If you want to excel in this area, you ought to print out this list from Bill O’Hanlon.
How to do a good depression:
- Stay still, don’t do anything that makes you breathe fast or hard
- Stay in bed if you can; if not, sit in the same chair or lay on the couch
- Isolate; avoid other people
- If you can’t avoid other people, try to talk to the same person or few people
- Talk to hem about the same topic, usually how depressed/unhappy you/they are
- Sleep during the day and have insomnia at night
- Brood on the past, fears, faults and resentments
- Imagine the future will be the same or worse than the past or present
- Eat terribly; overeat or under eat (whichever one you specialize in), eat junk foods, sugar, fat
- Don’t pursue hobbies, passions or spiritual interests
- Drink alcohol, smoke cigarettes, and/or use other drugs
- Don’t ask for help
Behavioral Activation is an important part of treatment for depression. Why? Because depression makes you want to do things that make you more depressed. Think about it. If you feel depressed and don’t feel like getting out of bed all day and you go with that, your day spent in bed leaves you feeling depressed AND worthless. If you feel depressed and then eat an entire cheesecake, then you are depressed AND loathe yourself—not to mention what you’ve done to blood sugar levels! Central to treatment for depression is making a plan to GET MOVING and develop a system of accountability that helps the client avoid depressed behaviors. Some research shows that 45-60 minutes of vigorous exercise daily can be as effective as taking an anti-depressant!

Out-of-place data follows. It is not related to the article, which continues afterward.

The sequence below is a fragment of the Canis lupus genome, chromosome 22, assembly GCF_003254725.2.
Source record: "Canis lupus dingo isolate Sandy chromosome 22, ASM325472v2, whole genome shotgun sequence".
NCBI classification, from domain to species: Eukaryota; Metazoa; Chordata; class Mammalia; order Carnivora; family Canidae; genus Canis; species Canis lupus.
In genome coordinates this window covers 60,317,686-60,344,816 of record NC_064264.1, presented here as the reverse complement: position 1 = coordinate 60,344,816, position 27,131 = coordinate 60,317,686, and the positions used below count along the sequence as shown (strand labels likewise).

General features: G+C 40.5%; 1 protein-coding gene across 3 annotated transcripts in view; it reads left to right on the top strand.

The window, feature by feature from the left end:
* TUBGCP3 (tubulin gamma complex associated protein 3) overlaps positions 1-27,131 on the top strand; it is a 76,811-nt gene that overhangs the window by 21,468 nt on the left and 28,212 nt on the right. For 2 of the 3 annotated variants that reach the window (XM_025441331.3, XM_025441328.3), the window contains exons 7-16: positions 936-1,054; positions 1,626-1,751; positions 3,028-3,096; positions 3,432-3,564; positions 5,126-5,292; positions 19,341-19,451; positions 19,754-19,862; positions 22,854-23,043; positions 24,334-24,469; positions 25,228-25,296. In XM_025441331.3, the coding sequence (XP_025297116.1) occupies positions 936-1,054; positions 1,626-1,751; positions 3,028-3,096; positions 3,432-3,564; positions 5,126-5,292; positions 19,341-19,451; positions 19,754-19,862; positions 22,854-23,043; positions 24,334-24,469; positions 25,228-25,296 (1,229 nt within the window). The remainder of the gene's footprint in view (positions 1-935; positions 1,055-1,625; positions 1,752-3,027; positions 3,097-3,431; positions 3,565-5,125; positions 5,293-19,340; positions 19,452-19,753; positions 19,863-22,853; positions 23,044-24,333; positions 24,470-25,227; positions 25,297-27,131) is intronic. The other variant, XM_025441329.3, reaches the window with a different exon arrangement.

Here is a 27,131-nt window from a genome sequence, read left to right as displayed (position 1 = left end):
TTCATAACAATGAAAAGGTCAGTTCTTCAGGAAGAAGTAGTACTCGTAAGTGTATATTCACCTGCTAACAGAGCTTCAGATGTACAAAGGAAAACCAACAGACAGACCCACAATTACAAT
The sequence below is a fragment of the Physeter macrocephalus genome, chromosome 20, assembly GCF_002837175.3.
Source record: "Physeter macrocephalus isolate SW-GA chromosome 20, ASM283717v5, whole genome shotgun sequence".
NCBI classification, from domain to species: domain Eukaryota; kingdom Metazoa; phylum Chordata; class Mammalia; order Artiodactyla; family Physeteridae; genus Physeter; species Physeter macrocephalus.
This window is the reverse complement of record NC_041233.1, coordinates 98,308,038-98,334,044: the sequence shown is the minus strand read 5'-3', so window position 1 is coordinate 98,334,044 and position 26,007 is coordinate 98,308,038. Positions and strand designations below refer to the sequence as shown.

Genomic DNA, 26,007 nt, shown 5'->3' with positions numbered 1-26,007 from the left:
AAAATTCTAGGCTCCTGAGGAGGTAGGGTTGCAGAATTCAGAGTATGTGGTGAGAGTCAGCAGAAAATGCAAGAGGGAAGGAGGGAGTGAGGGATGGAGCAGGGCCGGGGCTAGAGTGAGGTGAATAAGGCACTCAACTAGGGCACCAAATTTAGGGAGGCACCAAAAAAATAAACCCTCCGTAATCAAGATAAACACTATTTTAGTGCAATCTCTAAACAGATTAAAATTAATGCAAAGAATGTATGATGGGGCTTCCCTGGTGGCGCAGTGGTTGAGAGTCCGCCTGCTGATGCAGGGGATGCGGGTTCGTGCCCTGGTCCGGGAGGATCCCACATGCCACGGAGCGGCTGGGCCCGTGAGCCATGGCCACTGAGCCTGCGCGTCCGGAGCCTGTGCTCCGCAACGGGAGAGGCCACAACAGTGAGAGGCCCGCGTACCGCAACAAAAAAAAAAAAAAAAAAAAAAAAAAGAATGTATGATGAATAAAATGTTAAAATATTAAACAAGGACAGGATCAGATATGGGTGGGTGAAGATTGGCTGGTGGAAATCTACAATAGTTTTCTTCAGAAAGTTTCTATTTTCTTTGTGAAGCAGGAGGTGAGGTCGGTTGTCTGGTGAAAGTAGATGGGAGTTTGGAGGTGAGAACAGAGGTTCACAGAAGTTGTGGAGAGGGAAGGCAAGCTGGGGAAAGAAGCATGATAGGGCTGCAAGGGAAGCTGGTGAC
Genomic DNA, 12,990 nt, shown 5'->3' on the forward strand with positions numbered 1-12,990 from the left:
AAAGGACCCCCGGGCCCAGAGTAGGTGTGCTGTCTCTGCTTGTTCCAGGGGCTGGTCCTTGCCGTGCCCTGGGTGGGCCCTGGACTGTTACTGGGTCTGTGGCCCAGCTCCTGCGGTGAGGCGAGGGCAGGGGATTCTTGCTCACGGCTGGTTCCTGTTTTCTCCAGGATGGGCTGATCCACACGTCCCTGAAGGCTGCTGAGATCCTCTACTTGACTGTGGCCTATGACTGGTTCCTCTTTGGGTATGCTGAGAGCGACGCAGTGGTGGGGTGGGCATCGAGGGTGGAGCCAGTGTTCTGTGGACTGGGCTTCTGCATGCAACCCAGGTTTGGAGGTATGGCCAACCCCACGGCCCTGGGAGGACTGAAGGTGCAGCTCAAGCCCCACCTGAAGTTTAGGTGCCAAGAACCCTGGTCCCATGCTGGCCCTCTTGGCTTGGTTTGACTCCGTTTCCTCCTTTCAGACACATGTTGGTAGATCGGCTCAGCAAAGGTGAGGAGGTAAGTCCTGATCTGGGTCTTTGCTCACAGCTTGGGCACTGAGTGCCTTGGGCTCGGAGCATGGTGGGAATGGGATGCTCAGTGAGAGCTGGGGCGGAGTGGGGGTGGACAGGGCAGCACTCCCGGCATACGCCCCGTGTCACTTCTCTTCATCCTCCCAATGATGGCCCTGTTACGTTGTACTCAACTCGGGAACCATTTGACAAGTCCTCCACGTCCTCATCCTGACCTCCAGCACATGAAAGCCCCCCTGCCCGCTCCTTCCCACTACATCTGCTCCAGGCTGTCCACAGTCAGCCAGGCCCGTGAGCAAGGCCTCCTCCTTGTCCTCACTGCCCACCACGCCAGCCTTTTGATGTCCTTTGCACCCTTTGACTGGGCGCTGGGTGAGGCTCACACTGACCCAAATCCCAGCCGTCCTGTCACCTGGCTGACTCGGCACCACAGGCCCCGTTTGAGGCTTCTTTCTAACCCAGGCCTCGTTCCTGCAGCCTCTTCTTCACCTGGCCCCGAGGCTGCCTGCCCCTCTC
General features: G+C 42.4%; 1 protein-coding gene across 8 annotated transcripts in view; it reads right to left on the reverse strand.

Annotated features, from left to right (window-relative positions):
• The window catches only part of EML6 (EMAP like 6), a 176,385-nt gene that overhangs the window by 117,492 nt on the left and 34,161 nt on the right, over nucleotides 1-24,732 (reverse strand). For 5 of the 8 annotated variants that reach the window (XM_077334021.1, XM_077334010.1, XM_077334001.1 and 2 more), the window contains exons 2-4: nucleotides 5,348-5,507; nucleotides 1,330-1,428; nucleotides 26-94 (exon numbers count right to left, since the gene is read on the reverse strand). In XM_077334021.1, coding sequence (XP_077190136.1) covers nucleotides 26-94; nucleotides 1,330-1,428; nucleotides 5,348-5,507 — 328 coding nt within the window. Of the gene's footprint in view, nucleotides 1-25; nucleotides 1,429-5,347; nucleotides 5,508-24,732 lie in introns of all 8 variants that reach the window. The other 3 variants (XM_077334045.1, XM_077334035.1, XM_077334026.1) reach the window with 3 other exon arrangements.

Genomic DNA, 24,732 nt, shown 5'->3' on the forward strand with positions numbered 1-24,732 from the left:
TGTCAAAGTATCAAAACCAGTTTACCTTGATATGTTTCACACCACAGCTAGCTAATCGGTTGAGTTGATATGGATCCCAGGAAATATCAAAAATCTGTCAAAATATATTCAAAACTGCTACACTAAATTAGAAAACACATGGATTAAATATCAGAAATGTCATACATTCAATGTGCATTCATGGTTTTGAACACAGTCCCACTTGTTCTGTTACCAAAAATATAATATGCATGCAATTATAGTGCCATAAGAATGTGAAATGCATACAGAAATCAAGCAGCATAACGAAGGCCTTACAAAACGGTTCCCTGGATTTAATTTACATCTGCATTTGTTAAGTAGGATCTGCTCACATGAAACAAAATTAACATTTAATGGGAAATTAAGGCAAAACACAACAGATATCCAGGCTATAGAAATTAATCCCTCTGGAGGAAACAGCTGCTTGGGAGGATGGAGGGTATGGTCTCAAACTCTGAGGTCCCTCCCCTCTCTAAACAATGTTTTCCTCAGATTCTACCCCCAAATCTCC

Russ Harris, in The Confidence Gap, says this about motivation, “Unfortunately, if we equate motivation with a feeling we will soon get stuck. Why? Because it pulls us back into the trap of trying to get the right feelings before we take action.”—P.212 Consider the staying in bed example. I don’t know about you, but my cozy bed is the worst place for me to muster the motivation to get up. It’s a nice bed!
I don’t say any of this lightly. If you’ve suffered with depression, then you know how hard doing this can be. Maybe today is the day that some of you reading this blog will ask for help. If that happens, I will be very glad. Far too many people live with untreated depression too long. It’s time to take renounce the shame around getting help and acknowledge the courage it takes to face depression squarely.
This list comes from a Bill O’Hanlon lecture. He is a psychotherapist, speaker, author and an expert on the treatment of depression.